Saturday, October 01, 2005

Obfuscating the obvious

Every now and then, you find an especially egregious example of someone taking an obvious fact and trying to make it less so. Here is the award winner for the week:
'When you call an embryo a living person, which is what they are doing, you get people off track.'

Telling people the plain biological facts gets them off track?

Well, maybe it gets them off of the track of approving funding for research that destroys those tiny living persons.

If you are going to appeal to science, then you must accept what science says. And science says, plain and simple, that a human embryo is a unique, living human organism. Organism, say tomato, I say tah-mah-to....

Oh, and the wording of the amendments?

Here is the pro-funding side:
This amendment appropriates $20 million annually for 10 fiscal years for grants by the Department of Health to Florida nonprofit institutions to conduct embryonic stem cell research using, or using derivatives of, human embryos that, before or after formation, have been donated to medicine under donor instructions forbidding intrauterine embryo transfer. An embryo is "donated to medicine" only if given without receipt of consideration other than cost of reimbursement and compensation for recovery of donated cells.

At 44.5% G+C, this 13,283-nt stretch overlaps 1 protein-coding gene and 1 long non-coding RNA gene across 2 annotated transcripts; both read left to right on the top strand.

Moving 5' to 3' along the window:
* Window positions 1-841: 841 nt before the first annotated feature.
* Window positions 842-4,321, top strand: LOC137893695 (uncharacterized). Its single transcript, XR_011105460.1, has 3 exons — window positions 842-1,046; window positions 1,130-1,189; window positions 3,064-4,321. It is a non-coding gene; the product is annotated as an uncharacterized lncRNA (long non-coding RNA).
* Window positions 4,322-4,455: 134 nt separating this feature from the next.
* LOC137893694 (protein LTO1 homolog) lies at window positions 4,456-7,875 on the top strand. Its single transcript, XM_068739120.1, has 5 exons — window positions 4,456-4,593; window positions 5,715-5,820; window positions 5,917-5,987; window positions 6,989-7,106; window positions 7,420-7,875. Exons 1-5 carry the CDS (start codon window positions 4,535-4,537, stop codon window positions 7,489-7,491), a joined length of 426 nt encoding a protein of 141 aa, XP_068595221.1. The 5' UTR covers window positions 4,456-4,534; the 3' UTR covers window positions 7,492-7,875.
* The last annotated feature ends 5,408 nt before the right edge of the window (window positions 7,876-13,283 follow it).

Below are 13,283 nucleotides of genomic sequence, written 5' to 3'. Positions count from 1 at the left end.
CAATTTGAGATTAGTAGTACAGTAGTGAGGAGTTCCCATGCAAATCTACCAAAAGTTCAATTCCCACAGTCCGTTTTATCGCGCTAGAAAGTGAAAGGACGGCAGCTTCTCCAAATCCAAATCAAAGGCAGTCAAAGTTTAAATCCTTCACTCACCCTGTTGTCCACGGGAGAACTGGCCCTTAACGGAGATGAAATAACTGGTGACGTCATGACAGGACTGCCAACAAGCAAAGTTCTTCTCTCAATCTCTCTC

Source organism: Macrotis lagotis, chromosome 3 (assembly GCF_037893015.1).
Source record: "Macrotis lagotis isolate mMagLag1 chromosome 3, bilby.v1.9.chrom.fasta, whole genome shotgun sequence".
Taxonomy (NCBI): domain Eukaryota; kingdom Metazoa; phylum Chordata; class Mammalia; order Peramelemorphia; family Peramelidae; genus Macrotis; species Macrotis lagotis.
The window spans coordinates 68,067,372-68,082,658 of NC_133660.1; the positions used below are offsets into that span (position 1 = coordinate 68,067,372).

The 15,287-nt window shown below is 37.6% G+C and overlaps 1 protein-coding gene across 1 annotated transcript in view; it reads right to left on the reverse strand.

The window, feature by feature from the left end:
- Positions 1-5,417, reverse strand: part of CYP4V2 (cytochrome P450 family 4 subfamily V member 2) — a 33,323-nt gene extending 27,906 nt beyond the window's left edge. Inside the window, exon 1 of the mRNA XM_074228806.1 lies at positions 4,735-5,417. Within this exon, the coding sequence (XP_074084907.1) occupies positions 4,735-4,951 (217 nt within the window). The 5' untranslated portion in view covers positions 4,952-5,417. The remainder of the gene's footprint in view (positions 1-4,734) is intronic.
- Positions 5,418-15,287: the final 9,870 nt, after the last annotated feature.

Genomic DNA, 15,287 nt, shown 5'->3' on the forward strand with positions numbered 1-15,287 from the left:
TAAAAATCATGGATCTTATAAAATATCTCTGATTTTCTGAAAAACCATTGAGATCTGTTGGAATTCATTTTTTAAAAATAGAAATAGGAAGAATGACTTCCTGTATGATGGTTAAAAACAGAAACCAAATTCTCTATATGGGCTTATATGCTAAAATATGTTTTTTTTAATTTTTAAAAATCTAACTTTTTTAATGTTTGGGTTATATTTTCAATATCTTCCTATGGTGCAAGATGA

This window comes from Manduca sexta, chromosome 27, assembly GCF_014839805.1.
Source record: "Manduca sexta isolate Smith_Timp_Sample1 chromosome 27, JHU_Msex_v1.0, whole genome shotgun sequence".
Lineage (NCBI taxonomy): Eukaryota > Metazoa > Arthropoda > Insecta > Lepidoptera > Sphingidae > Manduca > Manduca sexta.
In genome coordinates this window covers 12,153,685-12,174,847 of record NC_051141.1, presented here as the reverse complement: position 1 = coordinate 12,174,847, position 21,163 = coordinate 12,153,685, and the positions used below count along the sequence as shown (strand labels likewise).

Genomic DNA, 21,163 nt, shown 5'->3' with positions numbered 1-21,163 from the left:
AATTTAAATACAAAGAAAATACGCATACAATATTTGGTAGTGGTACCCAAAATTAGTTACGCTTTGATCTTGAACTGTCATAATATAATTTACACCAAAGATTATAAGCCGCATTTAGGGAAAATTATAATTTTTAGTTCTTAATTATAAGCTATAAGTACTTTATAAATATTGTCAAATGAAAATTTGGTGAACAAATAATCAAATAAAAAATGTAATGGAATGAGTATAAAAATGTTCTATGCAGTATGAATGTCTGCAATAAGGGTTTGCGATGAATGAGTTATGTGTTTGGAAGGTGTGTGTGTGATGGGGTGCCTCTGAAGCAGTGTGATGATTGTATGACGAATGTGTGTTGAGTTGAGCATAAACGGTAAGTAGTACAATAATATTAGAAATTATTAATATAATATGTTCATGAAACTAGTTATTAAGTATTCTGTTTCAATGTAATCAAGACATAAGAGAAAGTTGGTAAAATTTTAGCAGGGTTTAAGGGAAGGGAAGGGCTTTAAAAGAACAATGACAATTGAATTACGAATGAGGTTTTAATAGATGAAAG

Here is our side:
No revenue of the state shall be spent on experimentation that involves the destruction of a live human embryo.

Brevity is the soul of wit...and in this instance, truth too.